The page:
LANDxAIR: Winter 2021
Downtown Los Angeles + Virtually
Hosted by Werkartz
LAND is pleased to announce the second iteration of LANDxAIR, our itinerant Artist in Residence Program. In keeping with the goals of LAND’s programming, the residency promotes site-specific inquiry and public engagement. LANDxAIR facilitates collaboration amongst hosting institutions, LAND’s curatorial team, varied resources and networks, allowing artists to explore new modes of creation.
For this iteration of LANDxAIR, LAND is hosting an open call for 4 Los Angeles-based artists. Artists can conduct their residency within their existing studio and/or have access to Werkartz’s 7,000 square foot exhibition space located in the Downtown Los Angeles Fashion District. Residencies can take place over a period of 2-4 weeks. Artists will receive a $1,000 honorarium along with support from LAND’s curatorial team. Artists will be asked to document their residency through social media and possible virtual public programs.
LANDxAIR is made possible with support from Werkärtz.
Meet the 2021 LANDxAIR: Werkartz residents:
Arielle Baptiste Bapari (aka Arielle Baptiste) is a Haitian-American musician, producer and DJ. She has released music with Popcan Records, Mollyhouse records, Chroma NY, XXIII and Internet Friends. In addition to producing for a number of recording artists, Bapari is set to release her debut solo EP this spring. She’s headlined Boiler Room LA, played Melting Point & Papi Juice in New York, as well as numerous parties across the USA. Bapari DJs and hosts the monthly show Puffy on NTS radio and last year served as the tour DJ for Steve Lacy. Her musical style explores electronic experimentation by fusing cinematics, the avant-garde and dance music elements to create anywhere from unique underground club music to genre-bending sonic landscapes. She formerly played drums in the punk band F U Pay Us, as well as soccer for the Haitian national team.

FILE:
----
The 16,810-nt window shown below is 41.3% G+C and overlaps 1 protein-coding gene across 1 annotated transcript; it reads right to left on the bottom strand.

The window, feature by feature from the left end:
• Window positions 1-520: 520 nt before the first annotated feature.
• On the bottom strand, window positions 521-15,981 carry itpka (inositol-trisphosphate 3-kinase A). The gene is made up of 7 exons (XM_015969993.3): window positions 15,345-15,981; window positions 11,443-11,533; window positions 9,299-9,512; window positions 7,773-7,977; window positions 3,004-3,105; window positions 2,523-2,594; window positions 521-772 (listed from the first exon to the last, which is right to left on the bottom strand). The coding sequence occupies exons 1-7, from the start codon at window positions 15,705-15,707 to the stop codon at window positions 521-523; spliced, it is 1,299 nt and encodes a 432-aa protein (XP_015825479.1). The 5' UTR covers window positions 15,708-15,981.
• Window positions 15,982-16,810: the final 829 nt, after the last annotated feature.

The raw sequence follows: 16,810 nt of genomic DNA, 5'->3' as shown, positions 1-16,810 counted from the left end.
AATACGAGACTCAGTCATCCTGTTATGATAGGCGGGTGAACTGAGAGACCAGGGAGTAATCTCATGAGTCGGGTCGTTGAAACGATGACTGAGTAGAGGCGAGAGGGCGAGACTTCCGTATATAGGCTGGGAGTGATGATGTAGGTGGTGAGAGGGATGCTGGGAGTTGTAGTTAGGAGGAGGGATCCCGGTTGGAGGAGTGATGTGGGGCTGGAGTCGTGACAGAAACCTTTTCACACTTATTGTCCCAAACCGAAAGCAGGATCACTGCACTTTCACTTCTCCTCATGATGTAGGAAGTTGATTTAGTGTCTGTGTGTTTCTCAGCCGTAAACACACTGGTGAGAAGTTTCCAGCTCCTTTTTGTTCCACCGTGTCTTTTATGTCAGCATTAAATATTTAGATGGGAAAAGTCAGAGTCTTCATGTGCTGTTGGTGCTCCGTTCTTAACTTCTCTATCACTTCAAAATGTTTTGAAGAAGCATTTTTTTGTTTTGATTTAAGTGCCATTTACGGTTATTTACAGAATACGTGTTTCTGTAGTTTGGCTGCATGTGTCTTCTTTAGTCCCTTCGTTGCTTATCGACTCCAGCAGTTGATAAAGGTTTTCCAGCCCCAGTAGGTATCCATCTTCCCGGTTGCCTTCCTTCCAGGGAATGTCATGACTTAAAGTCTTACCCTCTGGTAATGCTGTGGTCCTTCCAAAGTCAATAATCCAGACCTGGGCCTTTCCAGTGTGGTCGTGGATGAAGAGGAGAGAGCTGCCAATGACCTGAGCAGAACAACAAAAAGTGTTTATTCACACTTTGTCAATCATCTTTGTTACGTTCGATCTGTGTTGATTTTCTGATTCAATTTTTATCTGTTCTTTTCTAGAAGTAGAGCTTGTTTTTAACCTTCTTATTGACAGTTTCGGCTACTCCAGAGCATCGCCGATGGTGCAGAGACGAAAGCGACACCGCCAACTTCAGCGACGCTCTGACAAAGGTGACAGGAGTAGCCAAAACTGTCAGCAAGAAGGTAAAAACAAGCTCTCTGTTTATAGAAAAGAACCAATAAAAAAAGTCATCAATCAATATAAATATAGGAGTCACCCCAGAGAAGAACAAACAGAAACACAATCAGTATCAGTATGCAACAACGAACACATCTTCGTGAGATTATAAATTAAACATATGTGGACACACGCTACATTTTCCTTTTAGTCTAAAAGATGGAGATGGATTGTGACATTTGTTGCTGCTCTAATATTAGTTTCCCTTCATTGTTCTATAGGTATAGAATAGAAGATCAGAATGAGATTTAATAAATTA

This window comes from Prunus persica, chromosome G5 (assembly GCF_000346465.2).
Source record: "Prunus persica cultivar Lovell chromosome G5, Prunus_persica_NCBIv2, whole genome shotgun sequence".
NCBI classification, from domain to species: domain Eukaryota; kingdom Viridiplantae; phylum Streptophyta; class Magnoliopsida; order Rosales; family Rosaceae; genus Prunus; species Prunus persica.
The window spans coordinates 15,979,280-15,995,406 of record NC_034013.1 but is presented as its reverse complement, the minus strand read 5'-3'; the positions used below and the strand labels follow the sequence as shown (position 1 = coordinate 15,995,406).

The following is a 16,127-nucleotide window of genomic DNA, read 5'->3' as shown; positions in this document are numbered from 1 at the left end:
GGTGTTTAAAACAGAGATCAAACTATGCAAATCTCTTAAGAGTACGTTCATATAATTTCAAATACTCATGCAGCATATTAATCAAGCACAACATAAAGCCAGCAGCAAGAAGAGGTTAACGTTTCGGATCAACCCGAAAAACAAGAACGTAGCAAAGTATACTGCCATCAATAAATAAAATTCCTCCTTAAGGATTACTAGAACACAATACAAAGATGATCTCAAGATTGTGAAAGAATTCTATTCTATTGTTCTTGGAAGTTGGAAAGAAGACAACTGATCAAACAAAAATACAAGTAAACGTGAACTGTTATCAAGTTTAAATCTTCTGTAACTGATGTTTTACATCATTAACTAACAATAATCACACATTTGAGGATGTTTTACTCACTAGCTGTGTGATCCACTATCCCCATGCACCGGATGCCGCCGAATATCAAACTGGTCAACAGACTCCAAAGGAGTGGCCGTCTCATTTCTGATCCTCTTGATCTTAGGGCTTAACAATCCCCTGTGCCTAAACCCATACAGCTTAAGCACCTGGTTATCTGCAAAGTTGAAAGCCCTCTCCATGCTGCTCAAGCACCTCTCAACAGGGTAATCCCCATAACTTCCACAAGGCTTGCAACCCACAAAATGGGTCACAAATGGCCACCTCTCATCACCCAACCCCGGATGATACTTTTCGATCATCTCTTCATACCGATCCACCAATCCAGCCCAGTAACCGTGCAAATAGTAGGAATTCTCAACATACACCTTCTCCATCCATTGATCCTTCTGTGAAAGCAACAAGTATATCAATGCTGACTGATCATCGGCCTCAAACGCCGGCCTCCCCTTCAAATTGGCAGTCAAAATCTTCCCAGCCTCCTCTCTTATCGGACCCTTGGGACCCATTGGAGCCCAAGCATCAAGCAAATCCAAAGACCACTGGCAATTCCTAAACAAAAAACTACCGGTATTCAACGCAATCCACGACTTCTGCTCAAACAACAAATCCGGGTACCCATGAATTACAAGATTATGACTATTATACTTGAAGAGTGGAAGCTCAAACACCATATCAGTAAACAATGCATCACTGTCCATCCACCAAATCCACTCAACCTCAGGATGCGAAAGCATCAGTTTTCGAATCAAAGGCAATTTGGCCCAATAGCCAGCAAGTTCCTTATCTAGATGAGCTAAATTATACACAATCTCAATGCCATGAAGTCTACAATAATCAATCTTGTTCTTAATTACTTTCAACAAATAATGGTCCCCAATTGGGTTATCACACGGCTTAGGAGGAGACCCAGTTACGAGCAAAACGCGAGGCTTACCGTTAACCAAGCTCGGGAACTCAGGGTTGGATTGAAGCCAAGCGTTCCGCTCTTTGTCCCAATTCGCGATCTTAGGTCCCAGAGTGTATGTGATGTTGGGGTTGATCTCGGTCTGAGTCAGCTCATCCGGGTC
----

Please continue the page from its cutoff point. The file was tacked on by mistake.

Panteha Abareshi My work is rooted in my existence as a chronically ill/disabled body existing with multiple medical illnesses, at the root of which is sickle cell zero beta thalassemia- a genetic blood disorder that causes debilitating pain, and bodily deterioration that both increase with age. Through my work, I aim to discuss the complexities of living within a body that is highly monitored, constantly examined, and made to feel like a specimen. Taking images that are recognizable as “human” forms, and reducing them to the gestural is a juxtaposition of my own body’s objectification, and dissection. Through my performance work, I pushed my body to, and often beyond, the limits of its ability. The radicalized abjectification of my own corporeal form allows for a continued examination of my bodily deterioration, and its connection to a larger context of universal fragility fear, pain and mortality. In my video work and installations, I aim to make the viewer hyper-aware of their own body, and actively employ accessibility as a tool, both withholding and over-extending it as a means of casting light onto the ill/disabled experience. With every piece, my practice traces and documents my body’s malfunction, and its disintegration. With this deterioration comes implantation of medical devices, prosthetics, and the use of mobility aids. My body is the primary material and medium in my practice, and these materials become vital to the visual language of my work. Currently, I am contemplating the prosthesis, and simultaneous abstraction and mechanization of the fundamentally inorganic “body.”
Emily Barker is a paraplegic and chronically ill artist, designer, and advocate for people with disabilities. They’ve given artist talks at UCLA, The Royal Academy of the Arts in London, and several other schools about their most recent show Built to Scale a solo exhibition at Murmurs Gallery in Downtown Los Angeles that explored how to design standards physically perpetuate, embody and replicate the structural prejudices of society towards people considered “abnormal,” “divergent,” or “abject”. People who physically deviate from societally created norms have little space built that includes them. The exhibition was published in Cultured, Flaunt, Art Viewer, Medium among many others. They studied at RISD and SAIC while able-bodied and after an accident had found higher education to be so inaccessible that the segregation that exists for wheelchair users and the chronically ill must be repaired so that they may have the basic human rights of access and same opportunities as the able-bodied or able passing communities.
Julia Tcharfas Julia Tcharfas (born 1982, Donetsk, Ukraine) is an artist based in Los Angeles. Her research draws on materials from modern scientific and technological folklore and takes the form of archives and exhibitions. Tcharfas is the founder of Before Present project space in Pasadena and has recently exhibited work in Magic Hour, Twentynine Palms; the Swiss Institute, New York; Project 1049, Gstaad; Transformation Marathon, Serpentine Gallery, London. A profile about her practice has been featured in the Swiss Institute’s SI: Visions video series.